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How much more difficult is it for international undergraduate students?

askjeevesaskjeeves Registered User Posts: 762 Member
edited October 2012 in Law School
To get into a U.S. Law school? I might consider attending University in the UK (with an Economics major) if I don't get into my top choices in the U.S. Are international law school applicants "discriminated" (for lack of a better word) against or is it still more dependent on LSAT scores?
Post edited by askjeeves on

Replies to: How much more difficult is it for international undergraduate students?

  • NYU2013NYU2013 Registered User Posts: 1,780 Senior Member
    The top law schools in the UK are about as competitive as the top schools in the US. Cambridge and Oxford want a 3.75 GPA minimum (from University and usually high school, as well) plus high LNAT scores. (Not all schools even require the LNAT, as it is only a recent test to be administered to prospective law students. LSAT scores are not accepted. The LNAT is also much easier.) King's looks for a minimum 3.7 and high LNAT. UCL looks for a minimum 3.5 and high LNAT. Durham looks for a minimum 3.3 and high LNAT. LSE looks for a minimum 3.2. But, remember, these are minimums. It's very rare to get an offer by just meeting the minimum requirements. In the UK, Universities have minimum requirements and students do not apply unless they meet the minimum requirements, as you can only apply to 5 Universities. There are still around 7 to 10 applicants per place at the top law schools and every one them will be a top student.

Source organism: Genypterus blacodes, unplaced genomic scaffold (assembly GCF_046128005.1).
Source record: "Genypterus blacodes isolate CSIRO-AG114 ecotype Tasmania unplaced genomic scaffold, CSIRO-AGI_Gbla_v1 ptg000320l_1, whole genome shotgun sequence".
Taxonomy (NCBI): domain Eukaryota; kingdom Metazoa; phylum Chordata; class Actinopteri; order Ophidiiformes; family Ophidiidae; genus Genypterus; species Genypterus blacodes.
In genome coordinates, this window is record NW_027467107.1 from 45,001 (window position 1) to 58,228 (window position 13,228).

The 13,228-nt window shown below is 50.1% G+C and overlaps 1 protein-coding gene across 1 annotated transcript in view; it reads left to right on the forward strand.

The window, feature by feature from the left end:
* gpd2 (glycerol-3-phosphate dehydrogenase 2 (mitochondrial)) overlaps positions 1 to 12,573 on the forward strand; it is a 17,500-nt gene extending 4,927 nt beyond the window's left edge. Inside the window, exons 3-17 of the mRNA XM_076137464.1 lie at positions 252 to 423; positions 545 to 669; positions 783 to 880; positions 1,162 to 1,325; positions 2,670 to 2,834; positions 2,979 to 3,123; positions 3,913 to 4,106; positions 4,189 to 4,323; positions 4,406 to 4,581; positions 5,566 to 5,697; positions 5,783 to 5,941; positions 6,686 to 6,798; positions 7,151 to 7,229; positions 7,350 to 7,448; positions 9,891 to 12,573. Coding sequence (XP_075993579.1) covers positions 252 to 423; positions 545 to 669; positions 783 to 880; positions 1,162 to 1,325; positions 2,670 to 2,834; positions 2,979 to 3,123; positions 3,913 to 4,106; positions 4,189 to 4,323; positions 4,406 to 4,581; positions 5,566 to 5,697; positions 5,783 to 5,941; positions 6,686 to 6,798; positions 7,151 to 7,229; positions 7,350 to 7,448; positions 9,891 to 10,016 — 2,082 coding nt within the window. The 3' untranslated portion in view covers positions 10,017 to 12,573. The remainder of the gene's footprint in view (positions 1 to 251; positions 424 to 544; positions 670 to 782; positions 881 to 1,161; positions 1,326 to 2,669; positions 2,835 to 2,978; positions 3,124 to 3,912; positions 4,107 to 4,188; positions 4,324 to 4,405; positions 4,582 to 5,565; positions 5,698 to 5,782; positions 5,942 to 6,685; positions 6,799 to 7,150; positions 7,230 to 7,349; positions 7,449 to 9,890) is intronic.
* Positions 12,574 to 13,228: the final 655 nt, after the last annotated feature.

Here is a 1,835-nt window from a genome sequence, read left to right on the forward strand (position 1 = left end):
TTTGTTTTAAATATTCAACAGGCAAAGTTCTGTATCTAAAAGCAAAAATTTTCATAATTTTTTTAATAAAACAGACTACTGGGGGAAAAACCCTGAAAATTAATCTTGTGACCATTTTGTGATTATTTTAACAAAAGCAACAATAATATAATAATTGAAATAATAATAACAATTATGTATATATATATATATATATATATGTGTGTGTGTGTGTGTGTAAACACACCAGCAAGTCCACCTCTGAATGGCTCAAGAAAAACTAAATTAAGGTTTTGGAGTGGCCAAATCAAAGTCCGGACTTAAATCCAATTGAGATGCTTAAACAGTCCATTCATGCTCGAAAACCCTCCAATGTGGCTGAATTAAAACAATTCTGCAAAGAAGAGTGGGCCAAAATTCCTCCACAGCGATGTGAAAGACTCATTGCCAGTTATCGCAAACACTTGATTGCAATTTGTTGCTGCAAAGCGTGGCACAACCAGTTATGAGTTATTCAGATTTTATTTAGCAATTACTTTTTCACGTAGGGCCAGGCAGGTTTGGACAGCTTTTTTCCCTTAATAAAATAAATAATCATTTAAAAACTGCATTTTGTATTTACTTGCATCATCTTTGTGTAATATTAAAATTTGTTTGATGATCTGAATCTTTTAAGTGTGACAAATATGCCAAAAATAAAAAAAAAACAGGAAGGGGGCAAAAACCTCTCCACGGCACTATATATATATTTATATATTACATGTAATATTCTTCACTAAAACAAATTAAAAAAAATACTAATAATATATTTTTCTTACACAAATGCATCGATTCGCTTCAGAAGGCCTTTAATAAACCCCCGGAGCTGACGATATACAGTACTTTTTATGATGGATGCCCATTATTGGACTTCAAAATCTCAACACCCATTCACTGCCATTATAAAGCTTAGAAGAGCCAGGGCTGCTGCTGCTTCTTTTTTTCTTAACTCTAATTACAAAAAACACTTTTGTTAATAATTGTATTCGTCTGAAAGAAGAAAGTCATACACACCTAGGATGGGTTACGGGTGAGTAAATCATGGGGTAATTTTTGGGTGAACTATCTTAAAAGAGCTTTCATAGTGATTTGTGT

Acceptance rates for law schools in the UK are also about equal to those in the US. However, UK law schools like international students because they pay international rates (around 12,000-13,000GBP per year). Remember though that law in the UK is an undergraduate program and earns one an LLB, not a JD.
  • alwaysamomalwaysamom Registered User Posts: 12,243 Senior Member
    nyu2013, I think that jeeves was inquiring about students doing their undergrad in the UK and then applying to U.S. law schools. I would not recommed attending law school in the UK unless you plan on remaining there to practice, and have immigration status to be able to remain and work there. LLB and JD are interchangeable in every way but designation.

    jeeves, you will be evaluated in the same way a student in the U.S. will be, via GPA and LSAT score. I know dozens of Canadians who attended/are attending U.S. law schools and also some through the years who came from UK undergrads.
  • NYU2013NYU2013 Registered User Posts: 1,780 Senior Member
    I can read. (No, apparently not) :S My only excuse is that it was 3am when I was posting that, so obviously I should refrain from doing that again. Apologies.
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